Tag archives for cities
A new video suggests that these “perfect little urban warriors” may be smarter than their rural kin, a scientist says.
Michael Waldrep will spend 9 months in Mexico City studying its stories, and specifically those of the sprawling reaches that envelope it. Certainly, the city has its historic center and its charming European-styled boulevards close by. But outside of its strictest boundary, the line that divides the Federal District from the surrounding State of Mexico, a 21st Century city, simultaneously typical of global development and unique to the specificities of Mexico, is being built. It includes the massive, quasi-legal, cinderblock districts of Ciudad Neza (1.1 million people, or nearly two Bostons) and Ecatepec (1.6 million people, or larger than Philadelphia)—the informal settlements that loom large in the mental image of the sprawling edges of Mexico City.
The lives you lead are different, but not divorced. They stretch and meet at crucial intersections. You cruise websites and highways; you check into hotels and locations on mobile apps. You may like to eat a type of food and you may also “like” that food on Facebook, but those two actions do not necessarily mean the same thing.
Foodies aren’t the only ones these days swarming cities in search of the best eats: Bees also prefer to eat in cities, new research shows.
Arturo Quevedo, the engineer responsible for the watershed protection program for Loja, Ecuador’s municipal water agency, has a kind demeanor. His slightly crooked front teeth are prominent beneath his moustache as he waxes ebullient about clean water percolating through forested slopes, coursing through pipes, and hydrating Loja’s children. But don’t let the gentle, nature-lover exterior fool you. As tender as he is with the landscape, he is equally fierce in sniffing out water-polluting scum.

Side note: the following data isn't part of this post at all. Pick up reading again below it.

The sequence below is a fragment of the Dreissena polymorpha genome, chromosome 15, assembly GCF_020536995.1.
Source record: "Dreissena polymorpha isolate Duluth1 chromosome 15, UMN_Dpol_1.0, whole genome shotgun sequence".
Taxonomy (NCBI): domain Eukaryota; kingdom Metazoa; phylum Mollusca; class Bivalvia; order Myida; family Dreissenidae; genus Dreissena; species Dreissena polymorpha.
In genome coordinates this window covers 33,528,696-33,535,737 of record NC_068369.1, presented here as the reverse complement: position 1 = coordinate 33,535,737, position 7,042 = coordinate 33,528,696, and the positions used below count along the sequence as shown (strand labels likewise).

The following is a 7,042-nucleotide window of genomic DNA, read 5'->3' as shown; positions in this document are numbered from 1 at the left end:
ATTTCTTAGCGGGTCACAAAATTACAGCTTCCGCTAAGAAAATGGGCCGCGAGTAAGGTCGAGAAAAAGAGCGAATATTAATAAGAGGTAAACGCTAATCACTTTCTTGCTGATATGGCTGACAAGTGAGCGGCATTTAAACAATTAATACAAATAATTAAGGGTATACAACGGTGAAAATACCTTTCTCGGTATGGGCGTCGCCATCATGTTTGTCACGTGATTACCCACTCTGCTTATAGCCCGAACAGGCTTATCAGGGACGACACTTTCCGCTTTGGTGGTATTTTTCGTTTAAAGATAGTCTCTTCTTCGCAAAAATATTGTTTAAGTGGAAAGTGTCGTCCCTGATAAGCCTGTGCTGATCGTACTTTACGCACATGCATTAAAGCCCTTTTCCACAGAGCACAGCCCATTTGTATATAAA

Today, 3.9 billion of us live in cities. That’s more than half the world’s population. By 2050, two-thirds of us will live in urban areas. Today is World Population Day, and this week the United Nations Population Division released the latest version of its World Urbanization Prospects. The 2014 projections show continued population growth and…
“There is this idea that a National Park has to be remote and rural, but cities are incredibly important habitats too.” Daniel Raven-Ellison describes his project to change the way people look at cities.
In the last few months, Rotterdam has met a series of milestones to make the city more climate resilient. Most recently, the city, together with all partner cities in the C40 Connecting Delta City (CDC) Network, is proud to have published the third volume of the C40 Connecting Delta Cities (CDC) book, ‘Resilient Cities and…
How megacities are becoming central players in the fight against climate change In November 2012, superstorm Sandy slammed into the East Coast, claiming dozens of lives and causing billions in damages to the US economy. Lower Manhattan at night, otherwise a hub of around the clock activity, was dark, silent, and flooded. That image, reminiscent…
By Neal Lineback and Mandy Lineback Gritzner, Geography in the NewsTM Megacities’ Expansive Growth For the first time in human history, more of the world’s 6.8 billion people live in cities than in rural areas. That is an incredible demographic and geographic shift since 1950 when only 30 percent of the world’s 2.5 billion inhabitants lived…
The Department of State and National Geographic share a common interest in ensuring that individuals throughout the world have access to information that serves to break down barriers between people, said Assistant Secretary of State for Educational and Cultural Affairs Evan Ryan in her remarks at the official signing event of the new Fulbright-National Geographic Digital Storytelling Fellowship. The inaugural fellows will “will shine a spotlight on critical world issues that serve as the themes of this year’s Digital Storytelling program: Biodiversity, Cities, Cultures, Disasters, Energy, Food, Oceans, and Water.”
This week, we summit all of 14 of the world’s 8,000 metre peaks with the first woman to do so, then we try to reduce human-animal conflict across India, and finally, we meet some of the world’s ugliest critters.
Air pollution. Light pollution. Radical changes to local ecosystems. The profound environmental impact of cities is a popular topic among scientists these days. Now it appears that cities may actually be changing the weather — and the effects are being felt not just in urban areas, but in places thousands of miles away from major metropolises.